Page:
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What’s the Environmentally Friendliest Way to Shop?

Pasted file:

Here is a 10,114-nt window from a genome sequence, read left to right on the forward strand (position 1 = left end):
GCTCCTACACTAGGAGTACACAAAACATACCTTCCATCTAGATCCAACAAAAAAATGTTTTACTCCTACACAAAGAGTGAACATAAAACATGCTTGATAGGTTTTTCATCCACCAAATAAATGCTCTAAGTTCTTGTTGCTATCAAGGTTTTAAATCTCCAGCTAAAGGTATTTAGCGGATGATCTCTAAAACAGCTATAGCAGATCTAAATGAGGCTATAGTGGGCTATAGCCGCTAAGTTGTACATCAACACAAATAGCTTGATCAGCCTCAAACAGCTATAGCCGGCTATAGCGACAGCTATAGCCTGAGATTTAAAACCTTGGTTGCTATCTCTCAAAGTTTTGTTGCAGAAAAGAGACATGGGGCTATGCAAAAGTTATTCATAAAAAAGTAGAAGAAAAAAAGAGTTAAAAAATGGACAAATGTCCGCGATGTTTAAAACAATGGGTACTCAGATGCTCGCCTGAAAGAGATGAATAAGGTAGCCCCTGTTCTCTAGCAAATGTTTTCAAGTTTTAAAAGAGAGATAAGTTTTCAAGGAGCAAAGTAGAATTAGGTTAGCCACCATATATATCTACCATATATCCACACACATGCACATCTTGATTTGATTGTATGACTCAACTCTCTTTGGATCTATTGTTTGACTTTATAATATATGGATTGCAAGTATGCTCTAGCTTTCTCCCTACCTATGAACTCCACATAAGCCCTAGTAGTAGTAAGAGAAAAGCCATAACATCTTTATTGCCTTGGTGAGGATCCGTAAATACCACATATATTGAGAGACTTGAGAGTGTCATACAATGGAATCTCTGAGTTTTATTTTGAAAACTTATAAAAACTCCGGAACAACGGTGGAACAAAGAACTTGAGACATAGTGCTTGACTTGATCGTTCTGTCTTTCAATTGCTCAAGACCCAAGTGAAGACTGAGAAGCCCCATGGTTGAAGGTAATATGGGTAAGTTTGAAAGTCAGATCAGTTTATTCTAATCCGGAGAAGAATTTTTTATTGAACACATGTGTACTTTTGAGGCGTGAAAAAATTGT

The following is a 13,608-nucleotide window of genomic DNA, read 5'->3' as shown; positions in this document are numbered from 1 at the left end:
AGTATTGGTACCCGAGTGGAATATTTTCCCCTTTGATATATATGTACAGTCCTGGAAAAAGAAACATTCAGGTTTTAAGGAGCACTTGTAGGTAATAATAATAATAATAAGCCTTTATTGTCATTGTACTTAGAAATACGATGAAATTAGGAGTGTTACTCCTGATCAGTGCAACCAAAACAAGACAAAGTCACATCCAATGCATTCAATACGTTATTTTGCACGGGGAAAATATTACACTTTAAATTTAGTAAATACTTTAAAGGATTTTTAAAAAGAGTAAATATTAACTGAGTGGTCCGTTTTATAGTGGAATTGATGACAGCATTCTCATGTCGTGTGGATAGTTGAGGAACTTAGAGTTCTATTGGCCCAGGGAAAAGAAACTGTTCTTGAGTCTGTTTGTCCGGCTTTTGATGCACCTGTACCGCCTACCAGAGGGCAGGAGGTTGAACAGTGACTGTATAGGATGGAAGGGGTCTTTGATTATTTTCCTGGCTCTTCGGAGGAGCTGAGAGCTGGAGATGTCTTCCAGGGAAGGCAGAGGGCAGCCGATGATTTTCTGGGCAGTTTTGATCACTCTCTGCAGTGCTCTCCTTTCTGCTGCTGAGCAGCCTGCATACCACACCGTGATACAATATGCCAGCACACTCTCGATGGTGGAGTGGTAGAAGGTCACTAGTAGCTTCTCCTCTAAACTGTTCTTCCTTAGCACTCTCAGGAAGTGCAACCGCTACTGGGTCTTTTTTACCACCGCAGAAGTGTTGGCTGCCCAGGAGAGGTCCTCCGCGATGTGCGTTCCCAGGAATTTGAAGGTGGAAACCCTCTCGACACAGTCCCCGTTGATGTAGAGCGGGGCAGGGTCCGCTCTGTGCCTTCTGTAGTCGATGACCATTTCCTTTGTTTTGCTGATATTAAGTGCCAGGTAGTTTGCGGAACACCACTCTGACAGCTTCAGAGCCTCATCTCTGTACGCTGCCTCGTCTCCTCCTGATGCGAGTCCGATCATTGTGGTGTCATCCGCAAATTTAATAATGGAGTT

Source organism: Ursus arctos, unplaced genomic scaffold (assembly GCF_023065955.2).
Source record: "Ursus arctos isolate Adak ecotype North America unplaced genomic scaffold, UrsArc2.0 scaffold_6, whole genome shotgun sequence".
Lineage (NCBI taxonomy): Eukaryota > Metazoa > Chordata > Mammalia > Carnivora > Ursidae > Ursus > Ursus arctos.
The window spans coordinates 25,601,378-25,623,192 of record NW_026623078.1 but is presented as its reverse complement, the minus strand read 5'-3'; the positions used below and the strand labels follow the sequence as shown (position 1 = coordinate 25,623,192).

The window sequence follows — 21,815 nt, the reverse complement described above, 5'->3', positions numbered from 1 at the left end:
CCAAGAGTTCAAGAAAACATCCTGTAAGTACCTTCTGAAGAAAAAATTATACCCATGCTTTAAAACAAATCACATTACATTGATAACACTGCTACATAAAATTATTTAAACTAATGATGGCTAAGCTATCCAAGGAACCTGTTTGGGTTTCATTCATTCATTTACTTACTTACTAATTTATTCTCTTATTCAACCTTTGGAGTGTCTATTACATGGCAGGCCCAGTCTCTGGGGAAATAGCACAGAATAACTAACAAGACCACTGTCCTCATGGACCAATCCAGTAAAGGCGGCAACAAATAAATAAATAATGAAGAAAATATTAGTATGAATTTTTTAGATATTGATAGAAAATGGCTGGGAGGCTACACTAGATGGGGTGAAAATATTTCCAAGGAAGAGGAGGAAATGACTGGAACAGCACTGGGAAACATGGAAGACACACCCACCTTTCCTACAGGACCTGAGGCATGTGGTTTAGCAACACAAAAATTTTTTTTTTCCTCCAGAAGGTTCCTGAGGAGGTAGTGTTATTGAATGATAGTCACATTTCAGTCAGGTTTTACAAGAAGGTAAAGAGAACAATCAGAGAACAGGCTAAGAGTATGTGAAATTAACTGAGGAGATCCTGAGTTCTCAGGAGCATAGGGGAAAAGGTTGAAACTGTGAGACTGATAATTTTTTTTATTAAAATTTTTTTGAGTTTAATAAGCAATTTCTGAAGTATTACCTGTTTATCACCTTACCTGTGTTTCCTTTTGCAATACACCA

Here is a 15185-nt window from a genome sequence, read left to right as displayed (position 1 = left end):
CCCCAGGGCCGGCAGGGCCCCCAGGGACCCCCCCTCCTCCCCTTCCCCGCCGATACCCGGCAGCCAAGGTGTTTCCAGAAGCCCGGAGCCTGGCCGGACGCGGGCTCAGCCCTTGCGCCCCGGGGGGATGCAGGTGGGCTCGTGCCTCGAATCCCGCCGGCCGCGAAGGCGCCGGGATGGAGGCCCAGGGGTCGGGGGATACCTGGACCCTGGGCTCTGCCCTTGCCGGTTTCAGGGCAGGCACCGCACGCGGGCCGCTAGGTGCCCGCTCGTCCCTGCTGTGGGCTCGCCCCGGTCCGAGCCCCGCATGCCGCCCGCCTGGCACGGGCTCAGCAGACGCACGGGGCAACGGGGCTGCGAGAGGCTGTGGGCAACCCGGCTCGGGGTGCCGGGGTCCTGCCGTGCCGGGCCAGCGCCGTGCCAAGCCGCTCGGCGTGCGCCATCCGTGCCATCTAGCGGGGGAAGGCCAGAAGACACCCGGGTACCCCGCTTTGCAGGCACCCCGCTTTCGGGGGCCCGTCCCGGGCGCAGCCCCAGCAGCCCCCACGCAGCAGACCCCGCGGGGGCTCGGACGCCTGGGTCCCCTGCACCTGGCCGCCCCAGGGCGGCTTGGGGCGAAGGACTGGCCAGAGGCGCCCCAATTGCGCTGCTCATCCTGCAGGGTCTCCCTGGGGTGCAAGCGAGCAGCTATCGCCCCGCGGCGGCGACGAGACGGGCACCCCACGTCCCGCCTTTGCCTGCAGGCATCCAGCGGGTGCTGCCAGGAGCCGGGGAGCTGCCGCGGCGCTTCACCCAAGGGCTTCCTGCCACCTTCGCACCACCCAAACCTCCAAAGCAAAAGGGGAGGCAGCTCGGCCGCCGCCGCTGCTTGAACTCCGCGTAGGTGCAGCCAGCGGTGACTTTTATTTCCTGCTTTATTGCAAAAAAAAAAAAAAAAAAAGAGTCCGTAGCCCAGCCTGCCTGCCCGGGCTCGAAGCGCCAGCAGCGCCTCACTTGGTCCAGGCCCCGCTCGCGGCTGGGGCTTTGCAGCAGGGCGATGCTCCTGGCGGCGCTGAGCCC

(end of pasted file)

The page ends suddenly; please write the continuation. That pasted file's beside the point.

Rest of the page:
first_imgIs cyber-shopping terrible for the environment?  Some say yes, with all those trucks heading out into suburbia to deliver your latest gadget, fashion garment, or book. But online retailers insist it is the greener delivery route—much better than you driving to the store. So, who is right? And are there even better ways?RELATED ARTICLESAs Electric Cars Stall, A Move to Greener Trucks and BusesAre Traffic-Clogged Cities Ready for Congestion Pricing?Beyond Sprawl: The Solar Suburbs of the FutureDesigning the Cities of the Future This really does matter for. Online shopping makes up one in seven retail purchases worldwide. Its value in 2019 will be a staggering $3.5 trillion, a figure that is rising by more than a fifth every year. How much of the total carbon footprint of what you buy is attributable to delivery varies hugely. But wherever your latest purchase comes from—whether a Chinese factory or a field in your home state—transport from the store or warehouse to your home likely dominates the delivery footprint, says Alan McKinnon, a professor of logistics at the Kühne Logistics University in Hamburg, Germany, and author of a new book Decarbonizing Logistics. What logistics folks call the “last mile” is usually the most energy-intensive stage, McKinnon and colleague Julia Edwards have pointed out, “and typically generates more CO2 emissions than all the upstream logistical activities.”  It is also where the difference between online and in-store shopping is greatest— nd McKinnon says that most of the time, delivery is best. A typical home delivery round of online purchases in Britain consists of 120 drops on a 50-mile (80 kilometer) round. That round produces some 50 pounds (20 kilograms) of CO2, or just over 6 ounces (170 grams) per individual delivery. If you went to the store, the typical drive would be around 13 miles (21 kilometers) there and back, which would generate 24 times more CO2.  So you’d have to pick up 24 items to break even, he says. Theory vs. real world That’s the theory. In the real world, the difference is much less, says manufacturing technology specialist Dimitri Weideli, who did an environmental analysis of online shopping while a research associate at MIT in 2013. For instance, 12% to 60% of home deliveries have been reported to fail first time. Either the van has to make a second and even third run, or customers end up driving to an out-of-town warehouse to pick up the product. Also, typically, one-fifth of products are returned, for whatever reason. Every false move increases the carbon footprint. Just as bad, our growing love of speed deliveries almost triples the footprint of online delivery, says Weideli. That is because your supplier no longer has the flexibility to bundle multiple orders into a single delivery, and because it sends out vans less full and to travel farther per delivery than they would if you were willing to wait a bit longer for your purchase to arrive. Weidel says such “impatient” cyber-shoppers have the worst carbon footprint of all. But even allowing for them, in general, whether buying laptops or Barbie dolls or T-shirts, he wrote in an analysis he did as a research associate at the MIT Center for Transportation and Logistics in 2013, “online shopping is the most environmentally friendly option.” Of course, this assumes the comparison is with conventional shoppers who make special trips to the store for single purchases. Many don’t do that. We walk, bike, or take the bus. Or buy many items on a single shopping trip. In a bus ride, you share the emissions. On a typically half-empty bus, your share may still be greater than the emissions for a home delivery—seven times more if you are only buying one item, says Patricia van Loon, based on her research at Heriot-Watt University in Edinburgh, Scotland. But since the bus would have been on the route regardless, you haven’t added to the actual emissions. EVs, drones, and robots If we can shop better, can online retailers deliver better too? That last mile is still a source of great (and costly) inefficiency for them, say logistics analysts. It’s where both dollars and carbon emissions can be saved. So they are trying. Amazon wants half its shipments to be “net zero carbon” by 2030. But how? Electric vehicles are one possibility. With no tailpipe emissions, they reduce transport’s contribution to urban smog. But their carbon footprint depends on how their electricity is generated. Right now, an electric vehicle is a lot greener in Vermont than in coal-burning West Virginia. How about drones? They would mostly deliver one package at a time. But even flitting back and forth from the depot, drones could sometimes still reduce carbon emissions relative to delivery trucks, according to Anne Goodchild of the University of Washington. They are likely to work best with light, urgent deliveries, such as medicines, food or mail, and in confined high-demand areas such as university campuses. But staying aloft for long with a heavy load is energy-intensive. Drones could be combined with trucks that drive to local transport nodes, and then hand over to drones for the last mile. Or perhaps ground-based robots? This year, both FedEx and Amazon announced plans to deploy these smart, autonomous hampers-on-wheels along our sidewalks, dodging pedestrians and crossing at the lights. Lowe’s already has plans to deploy with FedEx, and FedEx says it is talking to Pizza Hut and Walmart about doing their deliveries as well. Low-tech options Some say low-tech is still the best route to low carbon. Many European cities have companies such as Deliveroo using bicycle couriers for fast, zero-emission meal deliveries from local restaurants. The system could be extended for other goods. Ford recently developed software that could summon bike couriers to take parcels in a suburban London neighborhood the last mile from truck to front door.  Lockers in shopping malls also get around the last mile problem for online retailers. Customers are given a code and pick up their own package. But if you drive there, the carbon gain is lost. The new kid on the block is crowd-shipping—hitchhiking for parcels. Start-ups like Roadie promise to “connect people who have stuff with driver already heading that way.” Drivers make bids to deliver. Right now in some places, half of all crowd-shipping trips are made specially for the delivery, while another third take long detours. So the potential carbon saving disappears. But the more people join in, the more efficient it could be. The bottom line The bottom line? Online shopping can be greener than driving to the store. Novel last-mile alternatives to conventional delivery trucks stand to make it even more environmentally friendly. But the devil is in the details. If we bundle our orders, and avoid the speedy delivery option, we boost the environmentally friendly quotient. (Imagine if we were offered a “green shipping” button when choosing dispatch options?) Other tips for reducing delivery’s environmental impact: Do be in when the courier calls. Don’t buy on a whim and then take up the “free return” option. Oh, and don’t binge on stuff. Some say the real danger from online shopping is it encourages us to buy stuff we wouldn’t otherwise. The purchase that doesn’t happen has the lowest delivery carbon footprint of all. Fred Pearce is a British environmental journalist and author. This post originally appeared at Ensia. For more information, see Decarbonizing E-Commerce: A Path to Low-Carbon Shipping.last_img read more